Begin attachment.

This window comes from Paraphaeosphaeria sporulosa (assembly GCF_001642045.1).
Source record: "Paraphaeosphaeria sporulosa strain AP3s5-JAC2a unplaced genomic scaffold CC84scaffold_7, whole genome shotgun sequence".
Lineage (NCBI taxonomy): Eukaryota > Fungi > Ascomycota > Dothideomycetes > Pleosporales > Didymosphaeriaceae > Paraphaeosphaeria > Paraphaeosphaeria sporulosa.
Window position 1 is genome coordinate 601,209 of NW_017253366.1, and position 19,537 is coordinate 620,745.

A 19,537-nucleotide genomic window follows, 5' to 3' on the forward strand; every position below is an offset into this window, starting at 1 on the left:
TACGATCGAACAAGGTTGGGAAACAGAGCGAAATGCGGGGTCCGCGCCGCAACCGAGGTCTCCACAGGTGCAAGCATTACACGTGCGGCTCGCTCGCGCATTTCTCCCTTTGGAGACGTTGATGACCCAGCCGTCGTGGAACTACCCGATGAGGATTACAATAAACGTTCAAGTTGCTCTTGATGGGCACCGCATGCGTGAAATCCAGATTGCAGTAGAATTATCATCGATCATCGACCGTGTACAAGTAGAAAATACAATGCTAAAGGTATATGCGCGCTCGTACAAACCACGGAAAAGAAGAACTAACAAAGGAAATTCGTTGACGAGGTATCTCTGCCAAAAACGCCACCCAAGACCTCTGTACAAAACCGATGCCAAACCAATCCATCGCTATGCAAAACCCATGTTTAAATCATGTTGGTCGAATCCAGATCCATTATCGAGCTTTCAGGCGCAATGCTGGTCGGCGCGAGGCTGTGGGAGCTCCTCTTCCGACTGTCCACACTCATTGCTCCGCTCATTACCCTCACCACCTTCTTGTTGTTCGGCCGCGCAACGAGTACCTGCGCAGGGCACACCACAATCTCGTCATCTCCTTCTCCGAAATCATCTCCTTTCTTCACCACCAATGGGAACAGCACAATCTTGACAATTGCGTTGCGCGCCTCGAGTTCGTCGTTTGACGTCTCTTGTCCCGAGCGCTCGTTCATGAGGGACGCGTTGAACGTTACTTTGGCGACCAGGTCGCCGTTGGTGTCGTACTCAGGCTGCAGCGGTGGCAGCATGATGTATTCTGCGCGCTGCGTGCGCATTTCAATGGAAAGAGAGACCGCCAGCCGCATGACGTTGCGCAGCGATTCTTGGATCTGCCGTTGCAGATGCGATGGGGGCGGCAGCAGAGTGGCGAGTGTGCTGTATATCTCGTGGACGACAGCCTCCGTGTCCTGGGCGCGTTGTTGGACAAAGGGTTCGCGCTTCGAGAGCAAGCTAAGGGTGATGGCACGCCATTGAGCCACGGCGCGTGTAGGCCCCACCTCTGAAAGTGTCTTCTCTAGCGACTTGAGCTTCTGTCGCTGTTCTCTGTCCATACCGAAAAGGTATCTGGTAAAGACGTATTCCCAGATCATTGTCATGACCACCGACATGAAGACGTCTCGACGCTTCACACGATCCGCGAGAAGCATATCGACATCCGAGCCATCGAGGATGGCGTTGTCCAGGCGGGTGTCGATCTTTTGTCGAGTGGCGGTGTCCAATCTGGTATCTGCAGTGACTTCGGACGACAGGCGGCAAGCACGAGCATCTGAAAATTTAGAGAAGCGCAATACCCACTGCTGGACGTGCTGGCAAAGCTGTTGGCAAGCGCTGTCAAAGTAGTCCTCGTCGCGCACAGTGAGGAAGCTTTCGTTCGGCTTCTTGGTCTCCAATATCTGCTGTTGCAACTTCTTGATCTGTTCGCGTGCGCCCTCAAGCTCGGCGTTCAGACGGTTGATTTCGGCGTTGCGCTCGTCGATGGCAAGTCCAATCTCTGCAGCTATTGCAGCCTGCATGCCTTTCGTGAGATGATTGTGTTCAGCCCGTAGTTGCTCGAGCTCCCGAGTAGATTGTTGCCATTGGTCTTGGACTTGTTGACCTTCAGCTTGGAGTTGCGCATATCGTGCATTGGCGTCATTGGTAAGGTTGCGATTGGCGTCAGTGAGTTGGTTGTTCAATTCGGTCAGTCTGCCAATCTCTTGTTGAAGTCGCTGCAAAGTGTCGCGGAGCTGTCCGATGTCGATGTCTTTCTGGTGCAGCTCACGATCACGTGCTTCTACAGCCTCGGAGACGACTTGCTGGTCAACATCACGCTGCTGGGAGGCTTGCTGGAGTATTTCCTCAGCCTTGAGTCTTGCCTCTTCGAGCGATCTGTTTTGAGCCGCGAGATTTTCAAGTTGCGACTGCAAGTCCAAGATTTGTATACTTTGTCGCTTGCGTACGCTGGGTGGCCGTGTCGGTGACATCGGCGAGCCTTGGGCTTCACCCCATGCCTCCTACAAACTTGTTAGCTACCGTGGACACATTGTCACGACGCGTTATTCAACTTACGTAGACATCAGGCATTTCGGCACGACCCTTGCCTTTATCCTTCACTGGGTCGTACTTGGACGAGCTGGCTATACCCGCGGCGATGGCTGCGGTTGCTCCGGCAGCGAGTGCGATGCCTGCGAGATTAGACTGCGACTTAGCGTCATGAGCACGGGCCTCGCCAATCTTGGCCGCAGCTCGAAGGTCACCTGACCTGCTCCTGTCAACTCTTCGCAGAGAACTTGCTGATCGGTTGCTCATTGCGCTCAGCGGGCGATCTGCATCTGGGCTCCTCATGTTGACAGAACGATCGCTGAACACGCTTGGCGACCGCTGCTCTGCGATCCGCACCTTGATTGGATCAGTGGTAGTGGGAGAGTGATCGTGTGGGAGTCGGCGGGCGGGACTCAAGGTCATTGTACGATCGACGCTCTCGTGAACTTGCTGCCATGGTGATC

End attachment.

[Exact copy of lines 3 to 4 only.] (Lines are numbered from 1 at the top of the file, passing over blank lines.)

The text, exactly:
Lineage (NCBI taxonomy): Eukaryota > Fungi > Ascomycota > Dothideomycetes > Pleosporales > Didymosphaeriaceae > Paraphaeosphaeria > Paraphaeosphaeria sporulosa.
Window position 1 is genome coordinate 601,209 of NW_017253366.1, and position 19,537 is coordinate 620,745.